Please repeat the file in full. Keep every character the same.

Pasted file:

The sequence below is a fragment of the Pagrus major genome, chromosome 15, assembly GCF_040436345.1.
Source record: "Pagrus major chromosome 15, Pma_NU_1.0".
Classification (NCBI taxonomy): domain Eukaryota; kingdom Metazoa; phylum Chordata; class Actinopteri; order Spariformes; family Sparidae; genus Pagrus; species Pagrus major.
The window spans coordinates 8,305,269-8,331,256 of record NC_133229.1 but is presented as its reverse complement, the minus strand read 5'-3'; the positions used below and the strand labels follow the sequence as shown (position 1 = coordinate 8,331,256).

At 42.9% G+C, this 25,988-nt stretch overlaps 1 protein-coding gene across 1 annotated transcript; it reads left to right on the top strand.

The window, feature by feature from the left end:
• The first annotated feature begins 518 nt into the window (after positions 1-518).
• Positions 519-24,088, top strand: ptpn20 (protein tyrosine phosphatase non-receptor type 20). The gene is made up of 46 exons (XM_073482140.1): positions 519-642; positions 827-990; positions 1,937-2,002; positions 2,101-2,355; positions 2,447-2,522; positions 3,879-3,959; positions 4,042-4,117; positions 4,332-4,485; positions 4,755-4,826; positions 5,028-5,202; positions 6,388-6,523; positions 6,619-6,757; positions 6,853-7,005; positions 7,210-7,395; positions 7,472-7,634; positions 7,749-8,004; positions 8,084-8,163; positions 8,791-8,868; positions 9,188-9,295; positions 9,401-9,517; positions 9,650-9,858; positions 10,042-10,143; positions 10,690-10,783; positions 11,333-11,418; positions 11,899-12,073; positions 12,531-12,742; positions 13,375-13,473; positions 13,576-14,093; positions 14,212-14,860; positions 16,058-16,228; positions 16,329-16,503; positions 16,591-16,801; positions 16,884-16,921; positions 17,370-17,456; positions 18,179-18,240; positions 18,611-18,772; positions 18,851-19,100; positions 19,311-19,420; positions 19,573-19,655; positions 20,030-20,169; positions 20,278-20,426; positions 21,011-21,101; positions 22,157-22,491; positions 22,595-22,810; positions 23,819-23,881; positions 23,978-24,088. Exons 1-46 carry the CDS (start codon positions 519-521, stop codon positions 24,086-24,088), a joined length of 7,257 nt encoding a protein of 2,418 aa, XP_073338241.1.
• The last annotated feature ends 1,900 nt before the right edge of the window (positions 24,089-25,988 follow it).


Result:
The sequence below is a fragment of the Pagrus major genome, chromosome 15, assembly GCF_040436345.1.
Source record: "Pagrus major chromosome 15, Pma_NU_1.0".
Classification (NCBI taxonomy): domain Eukaryota; kingdom Metazoa; phylum Chordata; class Actinopteri; order Spariformes; family Sparidae; genus Pagrus; species Pagrus major.
The window spans coordinates 8,305,269-8,331,256 of record NC_133229.1 but is presented as its reverse complement, the minus strand read 5'-3'; the positions used below and the strand labels follow the sequence as shown (position 1 = coordinate 8,331,256).

At 42.9% G+C, this 25,988-nt stretch overlaps 1 protein-coding gene across 1 annotated transcript; it reads left to right on the top strand.

The window, feature by feature from the left end:
• The first annotated feature begins 518 nt into the window (after positions 1-518).
• Positions 519-24,088, top strand: ptpn20 (protein tyrosine phosphatase non-receptor type 20). The gene is made up of 46 exons (XM_073482140.1): positions 519-642; positions 827-990; positions 1,937-2,002; positions 2,101-2,355; positions 2,447-2,522; positions 3,879-3,959; positions 4,042-4,117; positions 4,332-4,485; positions 4,755-4,826; positions 5,028-5,202; positions 6,388-6,523; positions 6,619-6,757; positions 6,853-7,005; positions 7,210-7,395; positions 7,472-7,634; positions 7,749-8,004; positions 8,084-8,163; positions 8,791-8,868; positions 9,188-9,295; positions 9,401-9,517; positions 9,650-9,858; positions 10,042-10,143; positions 10,690-10,783; positions 11,333-11,418; positions 11,899-12,073; positions 12,531-12,742; positions 13,375-13,473; positions 13,576-14,093; positions 14,212-14,860; positions 16,058-16,228; positions 16,329-16,503; positions 16,591-16,801; positions 16,884-16,921; positions 17,370-17,456; positions 18,179-18,240; positions 18,611-18,772; positions 18,851-19,100; positions 19,311-19,420; positions 19,573-19,655; positions 20,030-20,169; positions 20,278-20,426; positions 21,011-21,101; positions 22,157-22,491; positions 22,595-22,810; positions 23,819-23,881; positions 23,978-24,088. Exons 1-46 carry the CDS (start codon positions 519-521, stop codon positions 24,086-24,088), a joined length of 7,257 nt encoding a protein of 2,418 aa, XP_073338241.1.
• The last annotated feature ends 1,900 nt before the right edge of the window (positions 24,089-25,988 follow it).